FIFA World Cup association football competition for mens national teams

The FIFA World Cup, often simply called the World Cup, is an international association football competition contested by the senior men's national teams of the members of the Fédération Internationale de Football Association (FIFA), the sport's global governing body. The championship has been awarded every four years since the inaugural tournament in 1930, except in 1942 and 1946 when it was not held because of the Second World War. The current champion is France, which won its second title at the 2018 tournament in Russia.

Contents

Monti was a rugged and ruthless player, but had the technical skills to go with his strong tackling. He played as an attacking centre half in the old-fashioned Metodo system: a position roughly equivalent to the defensive central midfield position of today. As such he would mark the opposing centre forward when his team were defending, but would be the main midfield playmaker when his team were on the attack, due to his passing and creativity. [2] He was nicknamed doble ancho (double wide) due to his coverage of the pitch. [3]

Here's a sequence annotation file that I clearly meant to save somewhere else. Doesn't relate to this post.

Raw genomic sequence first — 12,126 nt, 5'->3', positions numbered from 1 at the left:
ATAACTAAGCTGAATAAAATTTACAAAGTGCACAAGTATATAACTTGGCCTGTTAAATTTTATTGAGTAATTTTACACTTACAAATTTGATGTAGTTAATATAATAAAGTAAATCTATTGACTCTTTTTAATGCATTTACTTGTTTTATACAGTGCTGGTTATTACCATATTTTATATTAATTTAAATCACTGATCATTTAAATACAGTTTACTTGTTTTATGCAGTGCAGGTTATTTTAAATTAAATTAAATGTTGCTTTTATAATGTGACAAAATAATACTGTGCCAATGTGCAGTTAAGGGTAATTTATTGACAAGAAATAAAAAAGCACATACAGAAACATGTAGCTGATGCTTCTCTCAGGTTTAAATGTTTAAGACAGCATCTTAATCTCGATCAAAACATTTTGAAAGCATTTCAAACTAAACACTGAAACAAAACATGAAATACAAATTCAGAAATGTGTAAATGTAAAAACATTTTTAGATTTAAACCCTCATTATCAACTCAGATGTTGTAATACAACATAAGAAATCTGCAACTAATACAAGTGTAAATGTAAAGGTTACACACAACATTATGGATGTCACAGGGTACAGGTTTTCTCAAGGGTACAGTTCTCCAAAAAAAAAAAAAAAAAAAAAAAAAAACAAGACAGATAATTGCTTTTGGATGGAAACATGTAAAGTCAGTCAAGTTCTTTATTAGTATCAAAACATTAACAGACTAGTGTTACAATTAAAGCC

In association football, a playmaker is a player who controls the flow of the team's offensive play, and is often involved in passing moves which lead to goals, through their vision, technique, ball control, creativity, and passing ability.

Career

Argentina

Monti in 1925 while playing at San Lorenzo. Luismonti 1925casla.jpeg
Monti in 1925 while playing at San Lorenzo.

Monti started his career in 1921 with Huracán, where he won the first of his many championships. The following year he signed with Boca Juniors but left without playing a game. He joined San Lorenzo where he won a further three Argentine championships. All of Monti's honours in Argentina were recorded during the Amateur Era.

Club Atlético Huracán is an Argentine sports club from the Parque Patricios neighbourhood of Buenos Aires. The club is notable for its football team, that currently plays in the Primera División, the top level of the Argentine football league system. Its home stadium is the Estadio Tomás Adolfo Ducó.

Boca Juniors sports club in Argentina